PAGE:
Tips for Saving Space and Time in the Vegetable Garden
Yes, You Can Find Time and Space to Garden
More families are considering starting a vegetable garden than in they have for years. There are many reasons that people have for growing their own vegetables. Some people garden because they know that by growing their own food, they are helping the environment. They are recycling their household garbage back into their backyard. They recognize that by eating what they grow, they are reducing part of their carbon footprint.
Others are looking to provide the best possible food for their families. They know that the fresher food is, the higher the nutritional value. Fresh picked from the garden offers the highest nutritional value. Still others are looking at gardening, simply for economic reasons. Their food dollars are not growing, but food costs continue to climb. A vegetable garden would provide at least some financial relief.
However, many of us In our hurry up Western culture we say we don't have time or space to grow vegetables in our backyard. We find our time spread too thin. We are simply too busy. We never seem to have enough time to everything we already have to do, not to mention having to add gardening to our to-do list. Perhaps we could eek out a little time each day, but we don't have the time that it would take to garden in a way that would make a difference.
In addition, who has acres of land upon which to grow a garden? Most of us have fairly small backyards. How can we make the most of what little space we do have? Here are a few tips on how we can make what little time we do have for gardening more effective.
The Dos for Saving Time and Space in the Vegetable Garden
1. Do plant in beds rather than in rows.
2. Do prepare the soil before planting garden beds.
3. Do put your garden beds far enough apart so that you can run your lawnmower down the path.
4. Do keep your garden path in grass so that you can run your lawnmower between the beds. If you don't already have one, get a lawnmower with a rear expelling grass catcher.
5. Do use the grass in the grass catcher in the garden as mulch. Put grass mulch thinly between the plants while its still fresh and green and covered with other mulch, the nitrogen in the grass will keep the other mulch from tying up the nitrogen in the soil.
6. Do successive planting.
7. Plant an early crop and follow up with a later crop to make the most of your space. Plant quick growing crops between slower growing crops to make the most of your garden space.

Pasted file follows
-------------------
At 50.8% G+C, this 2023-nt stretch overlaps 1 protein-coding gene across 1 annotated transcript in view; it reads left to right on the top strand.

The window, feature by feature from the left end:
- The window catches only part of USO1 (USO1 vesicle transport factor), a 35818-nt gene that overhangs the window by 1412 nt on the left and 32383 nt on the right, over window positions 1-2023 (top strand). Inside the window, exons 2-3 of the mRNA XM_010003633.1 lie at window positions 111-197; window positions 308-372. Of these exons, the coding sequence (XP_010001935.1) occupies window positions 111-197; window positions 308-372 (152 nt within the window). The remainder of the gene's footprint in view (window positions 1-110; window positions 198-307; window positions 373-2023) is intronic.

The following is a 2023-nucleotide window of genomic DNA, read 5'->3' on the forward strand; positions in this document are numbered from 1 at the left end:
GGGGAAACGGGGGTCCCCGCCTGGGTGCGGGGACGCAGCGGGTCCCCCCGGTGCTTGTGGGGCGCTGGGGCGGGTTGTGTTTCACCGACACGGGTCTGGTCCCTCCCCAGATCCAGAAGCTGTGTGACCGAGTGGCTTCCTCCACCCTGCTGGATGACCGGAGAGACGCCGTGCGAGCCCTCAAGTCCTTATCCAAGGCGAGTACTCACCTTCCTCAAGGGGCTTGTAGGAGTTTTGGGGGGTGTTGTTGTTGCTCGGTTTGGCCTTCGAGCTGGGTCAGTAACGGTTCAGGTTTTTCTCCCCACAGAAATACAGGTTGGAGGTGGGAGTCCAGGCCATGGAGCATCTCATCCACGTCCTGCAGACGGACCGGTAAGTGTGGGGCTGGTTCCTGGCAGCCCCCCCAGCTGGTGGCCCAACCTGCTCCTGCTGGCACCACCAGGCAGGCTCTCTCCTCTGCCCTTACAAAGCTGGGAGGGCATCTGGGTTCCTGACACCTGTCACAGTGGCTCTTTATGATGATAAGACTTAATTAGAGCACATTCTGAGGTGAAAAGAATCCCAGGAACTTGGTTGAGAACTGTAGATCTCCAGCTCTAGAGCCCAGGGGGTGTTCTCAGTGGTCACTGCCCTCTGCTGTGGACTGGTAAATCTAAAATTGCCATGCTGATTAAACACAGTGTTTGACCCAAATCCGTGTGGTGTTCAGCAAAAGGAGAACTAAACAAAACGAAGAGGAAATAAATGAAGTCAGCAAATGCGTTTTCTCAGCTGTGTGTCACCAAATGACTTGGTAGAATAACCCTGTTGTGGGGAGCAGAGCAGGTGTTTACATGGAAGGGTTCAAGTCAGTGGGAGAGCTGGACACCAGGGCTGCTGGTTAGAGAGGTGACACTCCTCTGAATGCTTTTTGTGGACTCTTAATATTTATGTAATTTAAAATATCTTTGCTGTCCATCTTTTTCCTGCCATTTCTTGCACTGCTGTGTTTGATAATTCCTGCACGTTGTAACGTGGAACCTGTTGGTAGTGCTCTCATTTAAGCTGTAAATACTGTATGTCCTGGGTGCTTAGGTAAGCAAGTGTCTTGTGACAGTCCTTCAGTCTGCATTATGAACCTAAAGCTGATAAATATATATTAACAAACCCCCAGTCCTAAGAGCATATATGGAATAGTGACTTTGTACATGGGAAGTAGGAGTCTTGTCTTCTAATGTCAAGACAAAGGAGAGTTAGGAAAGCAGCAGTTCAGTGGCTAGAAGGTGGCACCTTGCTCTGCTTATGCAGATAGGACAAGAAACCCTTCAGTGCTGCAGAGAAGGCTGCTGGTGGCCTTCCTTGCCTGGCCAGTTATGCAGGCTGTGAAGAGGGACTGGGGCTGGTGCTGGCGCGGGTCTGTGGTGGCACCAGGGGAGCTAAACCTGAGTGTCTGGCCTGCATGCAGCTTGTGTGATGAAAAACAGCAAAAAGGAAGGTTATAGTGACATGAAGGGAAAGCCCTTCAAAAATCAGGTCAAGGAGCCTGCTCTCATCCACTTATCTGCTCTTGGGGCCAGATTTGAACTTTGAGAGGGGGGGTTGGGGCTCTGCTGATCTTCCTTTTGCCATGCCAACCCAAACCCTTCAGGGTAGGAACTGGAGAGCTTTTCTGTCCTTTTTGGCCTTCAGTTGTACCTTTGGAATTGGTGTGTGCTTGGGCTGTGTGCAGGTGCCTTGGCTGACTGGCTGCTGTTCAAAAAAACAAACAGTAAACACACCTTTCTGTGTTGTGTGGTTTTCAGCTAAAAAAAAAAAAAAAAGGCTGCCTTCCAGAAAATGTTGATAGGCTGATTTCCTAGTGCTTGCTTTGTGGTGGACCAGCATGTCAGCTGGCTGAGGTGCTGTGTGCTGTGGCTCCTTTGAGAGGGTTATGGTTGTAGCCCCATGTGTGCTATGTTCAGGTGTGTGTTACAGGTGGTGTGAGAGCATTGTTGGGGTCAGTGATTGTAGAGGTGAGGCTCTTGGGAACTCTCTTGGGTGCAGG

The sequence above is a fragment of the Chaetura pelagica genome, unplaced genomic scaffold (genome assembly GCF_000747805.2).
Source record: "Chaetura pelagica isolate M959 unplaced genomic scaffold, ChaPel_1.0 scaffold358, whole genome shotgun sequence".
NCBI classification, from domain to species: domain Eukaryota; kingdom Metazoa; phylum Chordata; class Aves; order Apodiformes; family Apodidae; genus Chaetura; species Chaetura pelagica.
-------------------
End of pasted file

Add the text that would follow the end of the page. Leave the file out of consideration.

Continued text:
8. Do plant faster growing plants or seeds around slower growing plants.And harvest when ripe.
9. Do plant vegetables that are easy to grow in your area.
10. Do use vertical supports.
11. Do consider creating an adaptation of a keyhole garden design to save space in the garden. Consider creating several square cornered keyholes to fit your gardening space.
12. Do mulch and compost with whatever is available including aged sawdust and even newspapers.
13. Do plant vegetables that you can pick from again and again throughout the season. Especially when you have a small space, it makes sense to plant vegetables that you can plant once and harvest again and again. Think greens (lettuce, kale, collards, Swiss chard, spinach, etc.), indeterminate tomatoes, peppers, cucumbers, and summer squash.
14. Do put in a drip irrigation system rather than depending on a sprinkler system.
15. Do experiment with hugelkultur. Extra work that you put in when you create your garden bed could result in many years of less work and more garden enjoyment.
The Don'ts of Saving Time and Space in the Vegetable Garden
1. Don't crowd your plants. Use package recommendations for plant spacing.
2. Don't make your garden beds so wide that you cannot reach into the center of the bed without stepping into it.
3. Don't Make the paths between your garden beds so narrow that you can't bring wheelbarrow or garden cart into garden. Consider making the distance between beds wide enough that you can run a lawnmower with a rear-ejecting grass catcher on it. Let the grass grow so you don't have to take the time to mulch between the beds.
4. Don't plant vegetable garden too close to the trunk of a tree.
5. Don't use herbicides or pesticides in grass clippings or yard wastes that you plan to put in the garden.
6. Don't make a bigger garden than you can handle. Remember start small and take care of what you have.
7. Don't neglect mulching.
8. Don't depend on sprinkler system to water garden.
9. Don't water every day. Water deeply once a week.
10.. Don't plant vegetables that your family does not like.
11. Don't put fresh manure on a garden bed unless its rabbit manure.
© 2014 Donna Brown
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